Posted on 9th January 2008

Easing the Pain for Families on Divorce D- Day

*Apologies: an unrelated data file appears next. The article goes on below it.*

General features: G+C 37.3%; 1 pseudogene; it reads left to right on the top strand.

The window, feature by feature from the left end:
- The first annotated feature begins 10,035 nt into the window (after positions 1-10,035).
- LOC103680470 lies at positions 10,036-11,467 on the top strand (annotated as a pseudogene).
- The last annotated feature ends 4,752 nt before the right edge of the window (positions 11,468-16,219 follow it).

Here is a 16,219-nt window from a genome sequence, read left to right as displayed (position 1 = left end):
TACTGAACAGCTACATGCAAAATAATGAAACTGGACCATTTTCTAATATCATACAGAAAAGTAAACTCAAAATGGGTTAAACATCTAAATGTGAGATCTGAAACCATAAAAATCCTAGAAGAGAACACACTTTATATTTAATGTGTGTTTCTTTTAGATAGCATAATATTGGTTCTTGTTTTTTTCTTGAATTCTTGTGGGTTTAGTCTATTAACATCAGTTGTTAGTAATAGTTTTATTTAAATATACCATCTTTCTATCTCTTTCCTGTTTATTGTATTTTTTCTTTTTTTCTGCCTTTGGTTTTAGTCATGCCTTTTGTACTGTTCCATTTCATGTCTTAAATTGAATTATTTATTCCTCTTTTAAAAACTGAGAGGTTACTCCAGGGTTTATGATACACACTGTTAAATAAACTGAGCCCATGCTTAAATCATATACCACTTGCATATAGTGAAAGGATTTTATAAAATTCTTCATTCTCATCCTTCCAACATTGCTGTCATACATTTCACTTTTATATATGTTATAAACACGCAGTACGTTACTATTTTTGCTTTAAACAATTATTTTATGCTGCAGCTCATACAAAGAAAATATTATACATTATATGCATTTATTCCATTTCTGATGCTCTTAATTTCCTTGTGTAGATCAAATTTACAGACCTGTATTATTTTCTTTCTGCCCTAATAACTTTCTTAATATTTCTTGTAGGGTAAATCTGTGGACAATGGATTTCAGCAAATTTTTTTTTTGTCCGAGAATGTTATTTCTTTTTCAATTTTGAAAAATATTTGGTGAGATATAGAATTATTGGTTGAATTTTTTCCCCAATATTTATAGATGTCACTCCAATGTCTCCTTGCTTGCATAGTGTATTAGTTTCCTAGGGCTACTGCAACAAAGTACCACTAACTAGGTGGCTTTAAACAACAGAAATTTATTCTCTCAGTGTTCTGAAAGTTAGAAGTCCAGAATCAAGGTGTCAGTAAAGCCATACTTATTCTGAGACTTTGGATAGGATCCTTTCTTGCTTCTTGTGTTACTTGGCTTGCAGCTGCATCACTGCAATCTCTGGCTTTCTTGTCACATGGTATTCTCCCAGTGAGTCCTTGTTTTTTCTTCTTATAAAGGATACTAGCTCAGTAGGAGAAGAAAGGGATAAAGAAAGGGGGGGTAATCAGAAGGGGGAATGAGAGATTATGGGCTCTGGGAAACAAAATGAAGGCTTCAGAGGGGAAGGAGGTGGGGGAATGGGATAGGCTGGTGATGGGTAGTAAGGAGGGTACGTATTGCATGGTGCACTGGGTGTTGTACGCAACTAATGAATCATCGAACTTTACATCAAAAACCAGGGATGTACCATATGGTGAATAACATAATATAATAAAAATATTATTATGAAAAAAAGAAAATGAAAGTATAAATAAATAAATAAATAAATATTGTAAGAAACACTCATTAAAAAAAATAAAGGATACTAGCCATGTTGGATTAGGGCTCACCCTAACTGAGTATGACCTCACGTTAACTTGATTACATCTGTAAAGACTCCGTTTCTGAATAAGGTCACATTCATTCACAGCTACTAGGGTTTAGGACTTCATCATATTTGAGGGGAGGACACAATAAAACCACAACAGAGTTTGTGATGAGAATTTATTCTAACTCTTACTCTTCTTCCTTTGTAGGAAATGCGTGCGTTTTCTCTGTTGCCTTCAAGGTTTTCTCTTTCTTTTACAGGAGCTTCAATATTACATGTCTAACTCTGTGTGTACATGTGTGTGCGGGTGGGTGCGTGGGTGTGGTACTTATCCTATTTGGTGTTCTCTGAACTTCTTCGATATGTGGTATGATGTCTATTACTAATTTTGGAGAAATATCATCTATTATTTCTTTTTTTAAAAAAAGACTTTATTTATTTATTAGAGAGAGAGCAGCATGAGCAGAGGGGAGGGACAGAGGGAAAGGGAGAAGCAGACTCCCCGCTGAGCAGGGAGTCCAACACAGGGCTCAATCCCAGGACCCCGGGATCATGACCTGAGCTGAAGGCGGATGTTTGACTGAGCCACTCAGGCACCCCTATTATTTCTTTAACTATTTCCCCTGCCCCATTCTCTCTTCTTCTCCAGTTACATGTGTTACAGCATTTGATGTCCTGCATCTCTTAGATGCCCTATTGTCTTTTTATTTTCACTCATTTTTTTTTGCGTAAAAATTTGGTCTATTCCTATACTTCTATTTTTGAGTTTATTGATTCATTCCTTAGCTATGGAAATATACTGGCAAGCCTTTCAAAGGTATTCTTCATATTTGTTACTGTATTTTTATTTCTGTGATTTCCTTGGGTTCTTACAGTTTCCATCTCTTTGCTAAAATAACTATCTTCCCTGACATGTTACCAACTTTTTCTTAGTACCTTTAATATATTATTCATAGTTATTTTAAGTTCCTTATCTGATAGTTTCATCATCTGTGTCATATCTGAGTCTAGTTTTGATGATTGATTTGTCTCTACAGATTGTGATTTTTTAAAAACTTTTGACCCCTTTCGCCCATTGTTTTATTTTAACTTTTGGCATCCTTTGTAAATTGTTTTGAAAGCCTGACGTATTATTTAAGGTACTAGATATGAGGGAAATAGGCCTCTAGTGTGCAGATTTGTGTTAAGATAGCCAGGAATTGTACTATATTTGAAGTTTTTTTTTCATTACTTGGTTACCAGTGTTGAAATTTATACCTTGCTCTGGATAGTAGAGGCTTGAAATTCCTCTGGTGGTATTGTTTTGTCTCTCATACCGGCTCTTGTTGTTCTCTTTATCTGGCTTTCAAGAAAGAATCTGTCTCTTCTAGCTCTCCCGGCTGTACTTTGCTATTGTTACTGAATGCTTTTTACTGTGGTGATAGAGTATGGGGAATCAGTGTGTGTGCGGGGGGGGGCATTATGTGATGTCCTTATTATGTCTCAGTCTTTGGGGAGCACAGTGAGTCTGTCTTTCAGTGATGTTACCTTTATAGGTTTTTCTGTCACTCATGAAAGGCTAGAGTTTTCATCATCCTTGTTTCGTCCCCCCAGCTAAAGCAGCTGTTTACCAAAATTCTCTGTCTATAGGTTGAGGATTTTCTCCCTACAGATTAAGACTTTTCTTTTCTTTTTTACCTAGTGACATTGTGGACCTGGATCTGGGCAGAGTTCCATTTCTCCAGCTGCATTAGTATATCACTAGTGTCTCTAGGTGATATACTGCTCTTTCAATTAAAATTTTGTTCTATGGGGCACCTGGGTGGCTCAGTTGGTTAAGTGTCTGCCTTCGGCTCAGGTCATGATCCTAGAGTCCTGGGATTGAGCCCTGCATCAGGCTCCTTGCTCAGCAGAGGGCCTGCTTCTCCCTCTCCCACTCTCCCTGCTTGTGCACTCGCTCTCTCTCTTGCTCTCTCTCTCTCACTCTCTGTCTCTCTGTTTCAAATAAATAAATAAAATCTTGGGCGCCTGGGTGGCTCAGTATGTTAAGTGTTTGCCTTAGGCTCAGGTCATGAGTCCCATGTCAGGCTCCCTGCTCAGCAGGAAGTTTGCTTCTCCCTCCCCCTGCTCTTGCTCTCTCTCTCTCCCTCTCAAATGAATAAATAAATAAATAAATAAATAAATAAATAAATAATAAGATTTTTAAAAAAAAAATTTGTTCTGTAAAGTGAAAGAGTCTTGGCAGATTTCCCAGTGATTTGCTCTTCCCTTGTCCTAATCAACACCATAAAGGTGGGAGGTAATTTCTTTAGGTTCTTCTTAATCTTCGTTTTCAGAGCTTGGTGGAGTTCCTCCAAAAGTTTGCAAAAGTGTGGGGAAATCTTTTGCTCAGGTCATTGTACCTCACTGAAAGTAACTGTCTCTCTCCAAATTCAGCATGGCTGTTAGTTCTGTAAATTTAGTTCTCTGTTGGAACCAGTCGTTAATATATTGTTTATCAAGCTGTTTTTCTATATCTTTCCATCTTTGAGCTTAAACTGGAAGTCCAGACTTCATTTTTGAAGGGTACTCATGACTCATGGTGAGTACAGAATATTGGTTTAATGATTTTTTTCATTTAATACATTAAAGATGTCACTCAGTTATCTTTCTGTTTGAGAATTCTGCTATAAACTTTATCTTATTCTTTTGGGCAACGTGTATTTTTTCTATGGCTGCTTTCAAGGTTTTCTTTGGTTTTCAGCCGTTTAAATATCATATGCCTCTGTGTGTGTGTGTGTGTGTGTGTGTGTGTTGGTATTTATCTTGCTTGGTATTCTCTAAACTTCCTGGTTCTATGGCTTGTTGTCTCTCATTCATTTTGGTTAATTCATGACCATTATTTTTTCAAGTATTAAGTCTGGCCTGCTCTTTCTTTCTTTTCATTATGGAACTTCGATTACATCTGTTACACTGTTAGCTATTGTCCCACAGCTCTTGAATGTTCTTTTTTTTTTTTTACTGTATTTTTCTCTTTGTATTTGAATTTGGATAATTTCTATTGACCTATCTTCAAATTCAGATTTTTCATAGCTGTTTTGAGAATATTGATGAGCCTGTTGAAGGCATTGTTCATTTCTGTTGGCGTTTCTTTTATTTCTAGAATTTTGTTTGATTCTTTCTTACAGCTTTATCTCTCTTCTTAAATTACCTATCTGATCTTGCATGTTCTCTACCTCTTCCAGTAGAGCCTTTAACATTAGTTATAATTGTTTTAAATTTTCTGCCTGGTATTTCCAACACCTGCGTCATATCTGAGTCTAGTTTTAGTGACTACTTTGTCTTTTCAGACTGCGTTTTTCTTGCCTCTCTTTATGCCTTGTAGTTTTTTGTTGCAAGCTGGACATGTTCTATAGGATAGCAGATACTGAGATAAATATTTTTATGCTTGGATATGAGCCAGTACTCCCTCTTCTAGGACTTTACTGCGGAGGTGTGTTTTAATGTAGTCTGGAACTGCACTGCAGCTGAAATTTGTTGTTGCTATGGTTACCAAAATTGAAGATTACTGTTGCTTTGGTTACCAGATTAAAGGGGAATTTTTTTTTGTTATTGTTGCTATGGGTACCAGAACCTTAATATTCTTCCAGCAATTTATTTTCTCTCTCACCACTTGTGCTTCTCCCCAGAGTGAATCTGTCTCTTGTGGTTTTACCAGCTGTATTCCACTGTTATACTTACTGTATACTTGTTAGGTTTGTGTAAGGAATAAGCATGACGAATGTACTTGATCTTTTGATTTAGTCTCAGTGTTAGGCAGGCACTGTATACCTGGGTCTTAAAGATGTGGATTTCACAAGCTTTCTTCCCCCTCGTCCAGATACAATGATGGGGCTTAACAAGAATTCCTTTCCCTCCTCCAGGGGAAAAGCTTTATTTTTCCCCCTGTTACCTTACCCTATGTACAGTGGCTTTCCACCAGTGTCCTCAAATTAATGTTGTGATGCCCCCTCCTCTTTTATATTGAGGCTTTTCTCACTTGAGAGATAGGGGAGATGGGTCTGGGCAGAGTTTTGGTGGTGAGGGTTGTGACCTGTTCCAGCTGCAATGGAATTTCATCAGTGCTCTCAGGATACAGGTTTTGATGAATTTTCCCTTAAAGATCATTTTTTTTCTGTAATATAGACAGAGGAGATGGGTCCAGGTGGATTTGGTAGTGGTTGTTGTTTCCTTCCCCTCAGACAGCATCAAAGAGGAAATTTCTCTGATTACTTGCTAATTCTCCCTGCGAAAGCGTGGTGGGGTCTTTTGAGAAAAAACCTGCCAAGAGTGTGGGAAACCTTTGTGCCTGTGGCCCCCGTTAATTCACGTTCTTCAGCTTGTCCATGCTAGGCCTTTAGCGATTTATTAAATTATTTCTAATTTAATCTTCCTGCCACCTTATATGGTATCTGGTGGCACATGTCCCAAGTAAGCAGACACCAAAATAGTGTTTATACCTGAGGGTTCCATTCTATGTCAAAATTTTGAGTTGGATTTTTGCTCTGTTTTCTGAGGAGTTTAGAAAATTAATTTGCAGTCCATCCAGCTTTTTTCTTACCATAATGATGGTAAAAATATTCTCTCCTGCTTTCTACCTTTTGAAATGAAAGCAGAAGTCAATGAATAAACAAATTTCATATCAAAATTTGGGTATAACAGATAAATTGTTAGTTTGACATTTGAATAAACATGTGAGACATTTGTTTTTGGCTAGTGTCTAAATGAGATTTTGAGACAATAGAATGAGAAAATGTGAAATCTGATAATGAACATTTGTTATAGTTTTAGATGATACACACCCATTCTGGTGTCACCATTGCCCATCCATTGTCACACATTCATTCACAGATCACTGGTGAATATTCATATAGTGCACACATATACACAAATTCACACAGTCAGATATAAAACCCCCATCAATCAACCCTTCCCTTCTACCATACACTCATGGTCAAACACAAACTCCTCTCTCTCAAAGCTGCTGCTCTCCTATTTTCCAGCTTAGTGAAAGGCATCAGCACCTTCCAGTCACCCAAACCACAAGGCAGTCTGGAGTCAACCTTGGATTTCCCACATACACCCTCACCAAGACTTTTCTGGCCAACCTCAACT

In the week that marks the start of the busiest time of year for divorce lawyers, Judith Middleton, partner and family lawyer at Darlington law firm Latimer Hinks is urging separating couples in the region to seek a more amicable alternative to bitter divorce battles. Judith is regional spokesperson for family law group Resolution, which promotes a constructive and non-confrontational approach to separation and divorce, and is the organisation behind the advice. 7 January is widely regarded as the day on which most couples file for divorce. Evidence suggests that for many families, far from being a relaxing break, the Christmas holiday is a time of huge stress. Instead of fixing troubled relationships, it can be the final straw. Add to this the financial strain early January brings, the reality of returning to work, no let up on the cold weather and relationships can come under intolerable pressure. Judith said: Acrimonious breakdowns can have a devastating effect on families, especially on children, and should be avoided at all costs. An estimated one in three marriages end in divorce - a painful and often long-winded process with significant emotional and financial costs. Collaborative family law is a relatively new process that aims to reduce conflict. It offers an alternative to the traditional divorce process in which couples agree not to go to court and instead work out solutions together. More and more people are taking the collaborative approach and identify three key benefits; its a private process, its less contentious than going to court - and therefore less anxiety ridden - and the outcome is often fairer for both parties because they have reached it together. Whats more, it sends out remarkably positive signals to children who benefit hugely from knowing that their parents are working out their differences together.